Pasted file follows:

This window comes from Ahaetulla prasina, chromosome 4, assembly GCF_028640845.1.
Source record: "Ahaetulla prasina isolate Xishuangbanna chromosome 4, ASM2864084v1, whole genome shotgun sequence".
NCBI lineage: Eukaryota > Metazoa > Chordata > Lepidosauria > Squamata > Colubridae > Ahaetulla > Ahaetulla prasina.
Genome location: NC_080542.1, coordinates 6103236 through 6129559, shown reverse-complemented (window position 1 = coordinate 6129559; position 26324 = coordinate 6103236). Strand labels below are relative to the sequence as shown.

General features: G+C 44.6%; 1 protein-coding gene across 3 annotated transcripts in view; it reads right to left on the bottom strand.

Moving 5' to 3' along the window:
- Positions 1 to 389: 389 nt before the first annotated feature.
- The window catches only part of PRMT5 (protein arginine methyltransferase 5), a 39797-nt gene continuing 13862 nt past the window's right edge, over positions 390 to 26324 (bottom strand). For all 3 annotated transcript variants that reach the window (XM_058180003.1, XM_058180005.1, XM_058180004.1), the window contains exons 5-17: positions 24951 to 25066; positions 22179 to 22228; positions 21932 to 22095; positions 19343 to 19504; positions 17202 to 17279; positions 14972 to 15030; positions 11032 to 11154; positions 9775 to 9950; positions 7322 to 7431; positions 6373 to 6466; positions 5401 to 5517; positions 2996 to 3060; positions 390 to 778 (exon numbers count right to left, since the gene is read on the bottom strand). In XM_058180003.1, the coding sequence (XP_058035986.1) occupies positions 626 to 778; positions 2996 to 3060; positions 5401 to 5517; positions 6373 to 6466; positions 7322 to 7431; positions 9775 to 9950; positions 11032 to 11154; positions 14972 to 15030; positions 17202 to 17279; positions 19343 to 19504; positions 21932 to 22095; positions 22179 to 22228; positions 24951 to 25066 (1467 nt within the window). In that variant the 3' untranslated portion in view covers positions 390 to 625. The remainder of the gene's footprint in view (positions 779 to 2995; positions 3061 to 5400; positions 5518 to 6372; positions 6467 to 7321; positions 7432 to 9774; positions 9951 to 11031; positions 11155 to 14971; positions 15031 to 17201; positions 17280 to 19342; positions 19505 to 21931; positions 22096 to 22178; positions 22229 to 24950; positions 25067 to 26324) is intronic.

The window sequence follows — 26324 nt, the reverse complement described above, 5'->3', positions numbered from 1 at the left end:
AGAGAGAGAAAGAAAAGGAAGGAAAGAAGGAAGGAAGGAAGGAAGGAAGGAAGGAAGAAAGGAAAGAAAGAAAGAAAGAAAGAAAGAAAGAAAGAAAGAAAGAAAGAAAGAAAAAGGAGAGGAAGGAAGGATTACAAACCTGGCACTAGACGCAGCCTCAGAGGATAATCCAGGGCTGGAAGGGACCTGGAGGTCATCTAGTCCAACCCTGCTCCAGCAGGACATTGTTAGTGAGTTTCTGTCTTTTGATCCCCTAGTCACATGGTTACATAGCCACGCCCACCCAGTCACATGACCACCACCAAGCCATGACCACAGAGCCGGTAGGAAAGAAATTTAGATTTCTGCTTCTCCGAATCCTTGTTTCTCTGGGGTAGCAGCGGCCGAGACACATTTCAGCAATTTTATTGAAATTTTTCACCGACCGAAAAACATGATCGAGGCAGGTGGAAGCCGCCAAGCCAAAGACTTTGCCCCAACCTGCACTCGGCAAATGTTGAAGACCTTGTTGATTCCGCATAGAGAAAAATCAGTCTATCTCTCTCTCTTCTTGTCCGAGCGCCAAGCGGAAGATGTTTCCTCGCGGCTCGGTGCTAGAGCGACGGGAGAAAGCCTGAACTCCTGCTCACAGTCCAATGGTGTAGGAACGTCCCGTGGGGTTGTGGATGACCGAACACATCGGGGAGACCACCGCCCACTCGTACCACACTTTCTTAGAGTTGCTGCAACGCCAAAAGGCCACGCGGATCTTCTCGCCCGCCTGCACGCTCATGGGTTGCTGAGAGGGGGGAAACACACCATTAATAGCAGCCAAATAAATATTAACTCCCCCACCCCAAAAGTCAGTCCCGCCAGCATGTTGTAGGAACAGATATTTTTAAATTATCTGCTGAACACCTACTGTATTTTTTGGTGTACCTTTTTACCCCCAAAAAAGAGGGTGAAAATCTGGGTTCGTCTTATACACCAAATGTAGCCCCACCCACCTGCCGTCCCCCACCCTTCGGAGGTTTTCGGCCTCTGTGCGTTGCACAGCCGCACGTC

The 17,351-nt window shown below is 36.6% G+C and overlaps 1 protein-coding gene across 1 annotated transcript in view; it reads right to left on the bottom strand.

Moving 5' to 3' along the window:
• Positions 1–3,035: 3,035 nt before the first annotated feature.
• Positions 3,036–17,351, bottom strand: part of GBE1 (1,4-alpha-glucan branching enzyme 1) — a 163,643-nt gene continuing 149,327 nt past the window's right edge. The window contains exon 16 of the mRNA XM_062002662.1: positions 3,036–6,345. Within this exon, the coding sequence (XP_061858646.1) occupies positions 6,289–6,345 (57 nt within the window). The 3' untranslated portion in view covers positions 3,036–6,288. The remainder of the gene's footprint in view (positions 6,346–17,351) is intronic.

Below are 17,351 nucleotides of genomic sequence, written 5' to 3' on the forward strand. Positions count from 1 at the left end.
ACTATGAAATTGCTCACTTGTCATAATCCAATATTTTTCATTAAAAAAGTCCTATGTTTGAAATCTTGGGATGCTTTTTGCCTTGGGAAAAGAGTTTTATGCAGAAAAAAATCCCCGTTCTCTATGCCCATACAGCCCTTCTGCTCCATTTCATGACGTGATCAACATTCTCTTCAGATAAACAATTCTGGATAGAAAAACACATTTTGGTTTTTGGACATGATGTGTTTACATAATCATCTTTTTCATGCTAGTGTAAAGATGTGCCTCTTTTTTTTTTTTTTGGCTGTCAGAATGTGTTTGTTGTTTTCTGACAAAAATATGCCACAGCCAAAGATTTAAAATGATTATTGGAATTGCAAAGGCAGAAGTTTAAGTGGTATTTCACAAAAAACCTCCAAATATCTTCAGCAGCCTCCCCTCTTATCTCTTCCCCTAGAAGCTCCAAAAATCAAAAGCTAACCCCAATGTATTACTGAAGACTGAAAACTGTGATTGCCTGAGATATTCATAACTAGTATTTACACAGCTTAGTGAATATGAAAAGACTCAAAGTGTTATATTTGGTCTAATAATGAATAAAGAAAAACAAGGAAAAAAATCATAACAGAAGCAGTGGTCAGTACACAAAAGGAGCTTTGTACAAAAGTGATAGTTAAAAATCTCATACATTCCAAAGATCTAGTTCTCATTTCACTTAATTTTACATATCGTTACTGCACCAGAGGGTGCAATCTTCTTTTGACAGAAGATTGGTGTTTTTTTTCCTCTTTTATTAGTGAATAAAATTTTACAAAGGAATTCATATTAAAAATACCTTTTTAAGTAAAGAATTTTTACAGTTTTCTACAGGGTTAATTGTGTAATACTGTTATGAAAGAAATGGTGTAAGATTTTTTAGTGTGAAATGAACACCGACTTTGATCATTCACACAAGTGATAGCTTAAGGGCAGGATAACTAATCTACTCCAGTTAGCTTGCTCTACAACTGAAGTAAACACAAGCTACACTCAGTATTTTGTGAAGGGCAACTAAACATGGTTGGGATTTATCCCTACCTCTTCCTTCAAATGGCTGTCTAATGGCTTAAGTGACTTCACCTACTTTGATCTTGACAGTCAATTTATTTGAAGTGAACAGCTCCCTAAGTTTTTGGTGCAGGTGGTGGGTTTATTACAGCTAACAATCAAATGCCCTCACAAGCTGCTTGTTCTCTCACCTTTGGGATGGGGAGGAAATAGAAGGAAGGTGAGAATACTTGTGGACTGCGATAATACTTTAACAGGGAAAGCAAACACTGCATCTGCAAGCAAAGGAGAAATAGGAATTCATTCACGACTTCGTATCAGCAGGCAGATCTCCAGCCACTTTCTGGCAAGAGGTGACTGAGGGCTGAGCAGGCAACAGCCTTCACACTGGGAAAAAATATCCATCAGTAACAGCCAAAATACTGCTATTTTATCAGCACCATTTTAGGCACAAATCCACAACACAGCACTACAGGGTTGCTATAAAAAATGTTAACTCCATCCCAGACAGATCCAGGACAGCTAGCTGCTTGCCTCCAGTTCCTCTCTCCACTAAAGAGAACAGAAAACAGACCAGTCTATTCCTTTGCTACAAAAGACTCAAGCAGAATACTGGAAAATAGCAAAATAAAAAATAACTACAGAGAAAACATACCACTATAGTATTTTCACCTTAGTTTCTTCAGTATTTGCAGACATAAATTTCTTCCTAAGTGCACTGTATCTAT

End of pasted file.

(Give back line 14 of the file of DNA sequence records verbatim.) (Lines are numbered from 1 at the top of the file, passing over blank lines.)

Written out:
• Positions 3,036–17,351, bottom strand: part of GBE1 (1,4-alpha-glucan branching enzyme 1) — a 163,643-nt gene continuing 149,327 nt past the window's right edge. The window contains exon 16 of the mRNA XM_062002662.1: positions 3,036–6,345. Within this exon, the coding sequence (XP_061858646.1) occupies positions 6,289–6,345 (57 nt within the window). The 3' untranslated portion in view covers positions 3,036–6,288. The remainder of the gene's footprint in view (positions 6,346–17,351) is intronic.